OCRF & Ovarian Cancer National Alliance are now one strong, united, inspiring voice!
Ovarian Cancer Research Fund (OCRF) and the Ovarian Cancer National Alliance (OCNA) have led the way in advocacy, research and support for patients and their families for over 22 years. As of January 2016, we are pleased to announce we are joining together to form Ovarian Cancer Research Fund Alliance (OCRFA), the largest global organization dedicated to advancing ovarian cancer research while supporting women and their families. Read the exciting news!


Survivor Stories / Tributes

Judy Black

Personal Description:


I would like to dedicate my story to my late sister Carol who also had ovarian cancer and passed away in August 2000.

Personal Description:

At age 50 my sister was diagnosed with Stage IV ovarian cancer in August of 1998. She had only vague symptoms of slight bloating and slight abdominal discomfort for a few weeks. At the time of her surgery the cancer was in her liver. Three months later I had my regular gyn check up and mentioned my sister’s diagnosis to my doctor. He suggested that I have a transvaginal ultrasound as a baseline for future reference. The ultrasound showed a small cyst on one of my ovaries. My doctor and I decided that it would be prudent to re-check the cyst with another ultrasound in 6 weeks. The next day he called me at home and said that he was probably overreacting, but he had been thinking about my situation and thought it may be best to remove the cyst for a biopsy–“just to be sure it is nothing.” Three days later I awoke from surgery and was told that the pathology showed that the cyst was indeed ovarian cancer. My doctor had requested a gyn oncology surgeon to be on stand-by during my surgery. The cyst was small, but fragile, and it broke open when they tried to remove it. They flushed my abdomen with large amounts of saline to try to remove all of the cancer cells. I was 40 years old with two childern to raise. My husband and I were afraid and surprised at the diagnosis. Several weeks later I began the same chemotherapy treatment that my sister was receiving (Taxol and Carboplatin). Both of us became very sick with the chemo. We were in different cities, but spoke on the phone nearly every day and supported one another through the ordeal. Ultimately my sister passed away in August of 2000. This was so very heartbreaking. To this day I still have survivors’ guilt, even though I know that it is not rational. It is still with me never the less. After I recovered from chemo and after my sister passed away I was tested for the BRCA mutation and was positive. The genetic counselor and genetic physician told me that I had a very high probability of developing breast cancer (85-90% chance) at a fairly young age. I elected to have a bilateral mastectomy with reconstruction. It was a difficult decision, but once the decision was made, I never looked back. I am still alive 10 years later with no recurrence. My husband and I feel very grateful to an astute physician who follewed his instincts.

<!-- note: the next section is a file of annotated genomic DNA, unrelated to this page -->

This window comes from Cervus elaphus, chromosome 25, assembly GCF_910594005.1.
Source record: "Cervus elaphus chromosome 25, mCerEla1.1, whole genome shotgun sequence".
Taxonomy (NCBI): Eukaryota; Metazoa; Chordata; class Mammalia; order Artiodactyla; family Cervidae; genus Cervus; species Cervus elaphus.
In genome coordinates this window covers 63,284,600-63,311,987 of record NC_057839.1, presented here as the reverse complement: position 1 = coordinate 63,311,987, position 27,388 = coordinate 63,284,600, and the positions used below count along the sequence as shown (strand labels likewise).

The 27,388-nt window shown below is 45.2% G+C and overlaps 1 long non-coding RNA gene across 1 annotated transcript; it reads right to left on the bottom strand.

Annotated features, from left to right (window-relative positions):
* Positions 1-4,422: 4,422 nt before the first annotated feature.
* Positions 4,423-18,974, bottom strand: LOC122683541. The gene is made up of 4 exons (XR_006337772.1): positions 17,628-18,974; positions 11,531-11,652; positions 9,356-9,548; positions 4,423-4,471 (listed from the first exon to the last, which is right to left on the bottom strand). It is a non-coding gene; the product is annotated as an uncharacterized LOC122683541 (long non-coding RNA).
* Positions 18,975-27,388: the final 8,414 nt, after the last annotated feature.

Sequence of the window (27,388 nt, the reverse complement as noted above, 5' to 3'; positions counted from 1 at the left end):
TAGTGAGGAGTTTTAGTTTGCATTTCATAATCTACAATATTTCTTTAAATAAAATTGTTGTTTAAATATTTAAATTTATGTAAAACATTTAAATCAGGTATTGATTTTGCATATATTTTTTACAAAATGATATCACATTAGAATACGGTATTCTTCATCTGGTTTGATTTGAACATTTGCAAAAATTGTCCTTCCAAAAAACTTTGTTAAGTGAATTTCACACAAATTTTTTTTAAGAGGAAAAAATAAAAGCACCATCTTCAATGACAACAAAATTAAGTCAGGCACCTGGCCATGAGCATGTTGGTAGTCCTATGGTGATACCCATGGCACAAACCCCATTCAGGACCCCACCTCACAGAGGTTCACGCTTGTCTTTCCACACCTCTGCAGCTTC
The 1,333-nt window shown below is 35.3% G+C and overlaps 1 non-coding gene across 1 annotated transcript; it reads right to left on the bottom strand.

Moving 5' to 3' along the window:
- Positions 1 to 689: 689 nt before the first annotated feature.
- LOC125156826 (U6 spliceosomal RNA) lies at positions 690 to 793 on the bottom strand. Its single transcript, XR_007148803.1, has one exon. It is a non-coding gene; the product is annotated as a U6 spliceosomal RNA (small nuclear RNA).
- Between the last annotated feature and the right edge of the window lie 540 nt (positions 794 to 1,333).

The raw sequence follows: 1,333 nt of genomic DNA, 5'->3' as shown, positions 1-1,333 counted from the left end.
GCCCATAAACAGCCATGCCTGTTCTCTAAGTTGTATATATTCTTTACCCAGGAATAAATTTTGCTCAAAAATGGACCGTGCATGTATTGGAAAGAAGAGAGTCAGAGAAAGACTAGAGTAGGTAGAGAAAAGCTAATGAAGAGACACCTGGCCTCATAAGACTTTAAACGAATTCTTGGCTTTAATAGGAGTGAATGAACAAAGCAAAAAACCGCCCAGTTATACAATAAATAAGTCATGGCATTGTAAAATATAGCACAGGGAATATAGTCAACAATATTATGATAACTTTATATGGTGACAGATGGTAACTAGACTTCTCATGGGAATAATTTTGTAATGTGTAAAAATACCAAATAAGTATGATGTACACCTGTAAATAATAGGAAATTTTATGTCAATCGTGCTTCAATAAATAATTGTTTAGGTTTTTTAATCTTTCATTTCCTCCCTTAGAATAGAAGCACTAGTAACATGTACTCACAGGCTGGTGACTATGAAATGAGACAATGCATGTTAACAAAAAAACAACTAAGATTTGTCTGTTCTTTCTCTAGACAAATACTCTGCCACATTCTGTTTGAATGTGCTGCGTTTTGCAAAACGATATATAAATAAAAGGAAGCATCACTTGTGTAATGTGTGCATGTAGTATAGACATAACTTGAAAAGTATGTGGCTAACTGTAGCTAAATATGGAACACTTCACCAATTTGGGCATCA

Last updated on: 12/18/2009


I am 19 yrs old and about a month ago my mother was diagnosed with Ovarian Cancer as well. It too spread to her liver and is also in her lungs. We have never had any sort of cancer in our family and because of this it makes me want to inform more women that they must get checked!!!

Caitlin Noah-Sayers – 12/23/2009